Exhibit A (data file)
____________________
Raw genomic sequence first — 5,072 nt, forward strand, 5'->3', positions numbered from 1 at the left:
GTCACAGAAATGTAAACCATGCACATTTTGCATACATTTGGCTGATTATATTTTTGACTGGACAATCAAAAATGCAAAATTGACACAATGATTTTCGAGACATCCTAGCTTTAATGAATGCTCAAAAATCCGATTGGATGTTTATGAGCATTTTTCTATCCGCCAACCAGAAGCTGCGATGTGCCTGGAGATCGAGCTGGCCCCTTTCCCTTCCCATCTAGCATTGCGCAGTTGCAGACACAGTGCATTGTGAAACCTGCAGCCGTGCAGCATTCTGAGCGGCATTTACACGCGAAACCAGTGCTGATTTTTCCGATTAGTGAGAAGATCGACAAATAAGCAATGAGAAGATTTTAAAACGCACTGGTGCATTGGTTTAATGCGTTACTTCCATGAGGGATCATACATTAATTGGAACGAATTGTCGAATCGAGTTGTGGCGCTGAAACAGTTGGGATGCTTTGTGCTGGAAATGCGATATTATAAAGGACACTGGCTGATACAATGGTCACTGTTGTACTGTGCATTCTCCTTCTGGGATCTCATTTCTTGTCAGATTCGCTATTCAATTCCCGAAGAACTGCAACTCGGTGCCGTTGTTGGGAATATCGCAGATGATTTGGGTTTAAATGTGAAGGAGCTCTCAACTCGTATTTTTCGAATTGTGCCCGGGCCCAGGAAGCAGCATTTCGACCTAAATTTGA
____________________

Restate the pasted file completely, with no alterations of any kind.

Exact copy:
Raw genomic sequence first — 5,072 nt, forward strand, 5'->3', positions numbered from 1 at the left:
GTCACAGAAATGTAAACCATGCACATTTTGCATACATTTGGCTGATTATATTTTTGACTGGACAATCAAAAATGCAAAATTGACACAATGATTTTCGAGACATCCTAGCTTTAATGAATGCTCAAAAATCCGATTGGATGTTTATGAGCATTTTTCTATCCGCCAACCAGAAGCTGCGATGTGCCTGGAGATCGAGCTGGCCCCTTTCCCTTCCCATCTAGCATTGCGCAGTTGCAGACACAGTGCATTGTGAAACCTGCAGCCGTGCAGCATTCTGAGCGGCATTTACACGCGAAACCAGTGCTGATTTTTCCGATTAGTGAGAAGATCGACAAATAAGCAATGAGAAGATTTTAAAACGCACTGGTGCATTGGTTTAATGCGTTACTTCCATGAGGGATCATACATTAATTGGAACGAATTGTCGAATCGAGTTGTGGCGCTGAAACAGTTGGGATGCTTTGTGCTGGAAATGCGATATTATAAAGGACACTGGCTGATACAATGGTCACTGTTGTACTGTGCATTCTCCTTCTGGGATCTCATTTCTTGTCAGATTCGCTATTCAATTCCCGAAGAACTGCAACTCGGTGCCGTTGTTGGGAATATCGCAGATGATTTGGGTTTAAATGTGAAGGAGCTCTCAACTCGTATTTTTCGAATTGTGCCCGGGCCCAGGAAGCAGCATTTCGACCTAAATTTGA